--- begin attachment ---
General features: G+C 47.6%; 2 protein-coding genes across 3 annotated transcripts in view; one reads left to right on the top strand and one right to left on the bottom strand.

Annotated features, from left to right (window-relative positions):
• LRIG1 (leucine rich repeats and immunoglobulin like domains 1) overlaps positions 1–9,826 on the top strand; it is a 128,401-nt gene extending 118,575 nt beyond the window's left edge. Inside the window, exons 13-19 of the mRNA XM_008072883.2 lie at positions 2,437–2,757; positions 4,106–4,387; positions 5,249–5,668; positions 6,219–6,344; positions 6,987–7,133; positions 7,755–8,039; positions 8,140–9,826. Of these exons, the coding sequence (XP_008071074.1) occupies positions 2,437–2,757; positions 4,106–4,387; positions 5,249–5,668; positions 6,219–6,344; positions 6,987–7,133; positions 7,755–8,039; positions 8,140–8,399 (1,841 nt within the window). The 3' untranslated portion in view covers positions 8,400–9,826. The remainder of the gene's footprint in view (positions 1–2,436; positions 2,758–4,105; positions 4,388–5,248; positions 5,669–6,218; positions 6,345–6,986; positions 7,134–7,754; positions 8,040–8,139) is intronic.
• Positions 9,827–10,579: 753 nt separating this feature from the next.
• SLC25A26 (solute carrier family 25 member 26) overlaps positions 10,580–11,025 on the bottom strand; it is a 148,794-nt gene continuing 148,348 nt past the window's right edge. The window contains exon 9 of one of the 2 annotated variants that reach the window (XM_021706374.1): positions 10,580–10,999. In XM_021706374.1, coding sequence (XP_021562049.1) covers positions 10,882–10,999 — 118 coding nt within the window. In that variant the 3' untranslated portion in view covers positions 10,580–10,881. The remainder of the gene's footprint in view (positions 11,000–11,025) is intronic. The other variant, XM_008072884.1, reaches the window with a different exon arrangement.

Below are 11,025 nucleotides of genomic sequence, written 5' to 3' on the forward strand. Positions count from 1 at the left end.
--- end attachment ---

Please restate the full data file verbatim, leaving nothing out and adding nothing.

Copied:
General features: G+C 47.6%; 2 protein-coding genes across 3 annotated transcripts in view; one reads left to right on the top strand and one right to left on the bottom strand.

Annotated features, from left to right (window-relative positions):
• LRIG1 (leucine rich repeats and immunoglobulin like domains 1) overlaps positions 1–9,826 on the top strand; it is a 128,401-nt gene extending 118,575 nt beyond the window's left edge. Inside the window, exons 13-19 of the mRNA XM_008072883.2 lie at positions 2,437–2,757; positions 4,106–4,387; positions 5,249–5,668; positions 6,219–6,344; positions 6,987–7,133; positions 7,755–8,039; positions 8,140–9,826. Of these exons, the coding sequence (XP_008071074.1) occupies positions 2,437–2,757; positions 4,106–4,387; positions 5,249–5,668; positions 6,219–6,344; positions 6,987–7,133; positions 7,755–8,039; positions 8,140–8,399 (1,841 nt within the window). The 3' untranslated portion in view covers positions 8,400–9,826. The remainder of the gene's footprint in view (positions 1–2,436; positions 2,758–4,105; positions 4,388–5,248; positions 5,669–6,218; positions 6,345–6,986; positions 7,134–7,754; positions 8,040–8,139) is intronic.
• Positions 9,827–10,579: 753 nt separating this feature from the next.
• SLC25A26 (solute carrier family 25 member 26) overlaps positions 10,580–11,025 on the bottom strand; it is a 148,794-nt gene continuing 148,348 nt past the window's right edge. The window contains exon 9 of one of the 2 annotated variants that reach the window (XM_021706374.1): positions 10,580–10,999. In XM_021706374.1, coding sequence (XP_021562049.1) covers positions 10,882–10,999 — 118 coding nt within the window. In that variant the 3' untranslated portion in view covers positions 10,580–10,881. The remainder of the gene's footprint in view (positions 11,000–11,025) is intronic. The other variant, XM_008072884.1, reaches the window with a different exon arrangement.

Below are 11,025 nucleotides of genomic sequence, written 5' to 3' on the forward strand. Positions count from 1 at the left end.